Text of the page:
That’s a more than five-fold increase from the municipality’s previous collection record of $14,000 under the old rental permit program. But Tupelo lacks about $32,000 from landlords who haven’t yet paid and therefore are delinquent.
Development Services Department Director BJ Teal said the city is notifying those property owners of their past-due accounts and giving them an opportunity to pay before facing a $350 fine.
Money collected through the program goes into the city’s roughly $32 million general fund, which covers Tupelo’s ongoing operating expenses.
“The program is going great,” Teal told the Daily Journal recently. “We have had very few complaints.”
Tupelo revamped its five-year-old rental permit program on Jan. 1 by raising its annual registration fees and financially penalizing landlords who refused to comply.
Tupelo has some 5,100 rental units owned by an estimated 750 landlords. Each one in the city’s database received a letter in November 2011 about the new program. But the city knows some owners aren’t in their files; they’ve been trying to spread the word that those who don’t sign up face $350 fines.
Landlords already in the city’s database but who fail to register also face that fine. However, those who had paid Fiscal Year 2012 fees under the old rental program were exempt from the new schedule until Oct. 1 of this year.
The new program requires rental property owners to pay an annual $25-per-unit registration fee and submit to housing inspections every two years. Landlords who keep utilities in their own name will get inspected every six months.
Each of the first two inspections is free, but owners who repeatedly fail them must pay $100 to $400 for subsequent visits. After the fifth consecutive failure, landlords will be brought to court.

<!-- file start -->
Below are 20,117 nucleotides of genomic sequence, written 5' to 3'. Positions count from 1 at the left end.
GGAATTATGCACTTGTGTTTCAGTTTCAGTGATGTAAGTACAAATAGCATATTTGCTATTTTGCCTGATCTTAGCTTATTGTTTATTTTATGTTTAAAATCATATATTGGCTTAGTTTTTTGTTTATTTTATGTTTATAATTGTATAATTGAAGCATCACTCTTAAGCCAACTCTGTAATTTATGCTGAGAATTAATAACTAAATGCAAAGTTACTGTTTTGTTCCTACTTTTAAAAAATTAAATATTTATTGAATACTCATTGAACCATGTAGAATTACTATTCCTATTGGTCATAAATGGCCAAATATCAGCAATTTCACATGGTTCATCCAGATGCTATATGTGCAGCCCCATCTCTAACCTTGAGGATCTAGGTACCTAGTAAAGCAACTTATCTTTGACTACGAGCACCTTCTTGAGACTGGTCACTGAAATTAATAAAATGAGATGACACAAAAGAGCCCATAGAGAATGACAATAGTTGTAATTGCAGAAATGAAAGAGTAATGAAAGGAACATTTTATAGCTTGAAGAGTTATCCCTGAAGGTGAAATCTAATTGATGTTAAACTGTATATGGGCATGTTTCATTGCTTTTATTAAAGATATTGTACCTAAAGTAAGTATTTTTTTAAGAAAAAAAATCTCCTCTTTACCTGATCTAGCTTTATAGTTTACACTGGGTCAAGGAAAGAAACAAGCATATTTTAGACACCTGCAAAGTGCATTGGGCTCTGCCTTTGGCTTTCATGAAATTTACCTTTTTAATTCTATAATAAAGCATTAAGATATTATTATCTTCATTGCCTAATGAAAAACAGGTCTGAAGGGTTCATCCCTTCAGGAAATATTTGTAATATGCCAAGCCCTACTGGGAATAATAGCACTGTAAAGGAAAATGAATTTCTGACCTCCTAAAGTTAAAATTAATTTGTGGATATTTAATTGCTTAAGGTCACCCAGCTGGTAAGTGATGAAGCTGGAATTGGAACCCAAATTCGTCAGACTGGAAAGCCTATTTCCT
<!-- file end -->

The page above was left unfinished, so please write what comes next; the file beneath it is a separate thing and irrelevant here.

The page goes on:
Inspections also will be required anytime a unit changes tenants.
Teal said none of the landlords thus far has failed more than one inspection, so the city hasn’t had to charge for repeated visits.
“We’re not finding near the violations we used to,” Teal said. “I think it’s because we’ve educated the public, and we’ve worked so hard in the last four years to try and educate the landlords.”
When the original program launched in 2007, it was common for the city’s housing inspectors to revisit a property multiple times and still not achieve compliance. Now, Teal said, it’s a rarity.
Housing inspector Lynda Ford visited a single-family rental house on Wednesday morning. Although the tenant wasn’t at home and the landlord didn’t have a key, she was able to inspect the exterior.
Ford found multiple violations: rotted wood under the porch and roof, a junk vehicle parked in the lawn, household debris scattered around the yard. She said the landlord already had put a lot of money into the home’s interior when he remodeled it several years ago. She felt confident he’d address the outside issues, too.
But Ford must return again soon to inspect the inside of the property, then return again to ensure compliance with her findings.
The process continues for every rental property in the entire city, including those within the newly annexed areas.
The program aims to clean up blighted rental property and improve the general health of all neighborhoods.
Proponents also hope it will decrease the overall percentage of rental units and encourage more home ownership, which stabilizes a community.